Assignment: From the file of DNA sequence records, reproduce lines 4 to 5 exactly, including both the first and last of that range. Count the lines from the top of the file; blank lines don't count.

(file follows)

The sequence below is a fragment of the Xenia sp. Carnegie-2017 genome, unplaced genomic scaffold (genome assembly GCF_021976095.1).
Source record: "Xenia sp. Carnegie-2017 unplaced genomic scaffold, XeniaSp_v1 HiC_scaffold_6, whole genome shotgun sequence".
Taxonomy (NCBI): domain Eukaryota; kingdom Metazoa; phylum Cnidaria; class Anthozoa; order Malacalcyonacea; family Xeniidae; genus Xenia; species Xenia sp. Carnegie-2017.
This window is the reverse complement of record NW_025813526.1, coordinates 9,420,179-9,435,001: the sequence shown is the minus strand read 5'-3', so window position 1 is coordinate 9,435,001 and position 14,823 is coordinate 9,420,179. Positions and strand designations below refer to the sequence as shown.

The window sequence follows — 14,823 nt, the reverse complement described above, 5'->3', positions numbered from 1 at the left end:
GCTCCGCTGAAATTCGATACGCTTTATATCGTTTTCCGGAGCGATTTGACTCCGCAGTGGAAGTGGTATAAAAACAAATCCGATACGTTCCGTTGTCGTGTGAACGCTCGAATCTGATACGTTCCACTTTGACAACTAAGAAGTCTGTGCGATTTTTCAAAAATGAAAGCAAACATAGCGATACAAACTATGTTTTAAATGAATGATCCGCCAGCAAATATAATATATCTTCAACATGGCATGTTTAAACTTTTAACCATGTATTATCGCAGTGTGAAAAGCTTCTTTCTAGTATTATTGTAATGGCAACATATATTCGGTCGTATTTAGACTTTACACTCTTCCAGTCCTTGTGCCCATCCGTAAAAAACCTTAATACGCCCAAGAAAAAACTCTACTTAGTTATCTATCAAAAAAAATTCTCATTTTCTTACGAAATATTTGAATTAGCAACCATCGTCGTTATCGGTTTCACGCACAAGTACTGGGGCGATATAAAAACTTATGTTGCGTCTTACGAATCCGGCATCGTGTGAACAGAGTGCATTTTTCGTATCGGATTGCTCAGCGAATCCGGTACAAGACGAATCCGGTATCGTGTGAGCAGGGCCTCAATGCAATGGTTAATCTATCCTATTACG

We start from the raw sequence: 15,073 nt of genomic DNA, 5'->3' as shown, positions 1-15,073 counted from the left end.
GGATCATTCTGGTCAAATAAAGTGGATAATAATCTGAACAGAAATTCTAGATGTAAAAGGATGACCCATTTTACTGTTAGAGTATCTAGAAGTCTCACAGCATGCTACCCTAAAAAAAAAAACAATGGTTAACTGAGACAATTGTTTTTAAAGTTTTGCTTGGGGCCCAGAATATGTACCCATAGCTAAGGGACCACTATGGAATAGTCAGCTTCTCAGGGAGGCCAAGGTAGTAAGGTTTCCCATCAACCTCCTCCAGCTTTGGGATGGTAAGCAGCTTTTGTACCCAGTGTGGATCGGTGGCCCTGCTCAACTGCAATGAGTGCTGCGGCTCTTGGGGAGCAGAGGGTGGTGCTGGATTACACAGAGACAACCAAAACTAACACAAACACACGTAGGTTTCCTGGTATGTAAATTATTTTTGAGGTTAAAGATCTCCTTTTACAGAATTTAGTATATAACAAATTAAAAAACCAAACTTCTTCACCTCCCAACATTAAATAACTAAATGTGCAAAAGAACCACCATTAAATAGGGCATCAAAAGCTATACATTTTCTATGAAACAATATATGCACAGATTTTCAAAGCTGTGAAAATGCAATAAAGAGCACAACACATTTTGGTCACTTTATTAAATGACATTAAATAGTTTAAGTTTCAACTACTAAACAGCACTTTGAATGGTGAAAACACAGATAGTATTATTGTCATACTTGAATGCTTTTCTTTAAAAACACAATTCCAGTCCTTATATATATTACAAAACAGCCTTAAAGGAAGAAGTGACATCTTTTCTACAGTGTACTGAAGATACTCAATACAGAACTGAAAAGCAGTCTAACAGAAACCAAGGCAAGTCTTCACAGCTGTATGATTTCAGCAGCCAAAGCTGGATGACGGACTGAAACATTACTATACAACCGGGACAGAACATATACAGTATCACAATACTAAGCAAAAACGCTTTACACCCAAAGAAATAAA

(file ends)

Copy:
This window is the reverse complement of record NW_025813526.1, coordinates 9,420,179-9,435,001: the sequence shown is the minus strand read 5'-3', so window position 1 is coordinate 9,435,001 and position 14,823 is coordinate 9,420,179. Positions and strand designations below refer to the sequence as shown.

The window sequence follows — 14,823 nt, the reverse complement described above, 5'->3', positions numbered from 1 at the left end: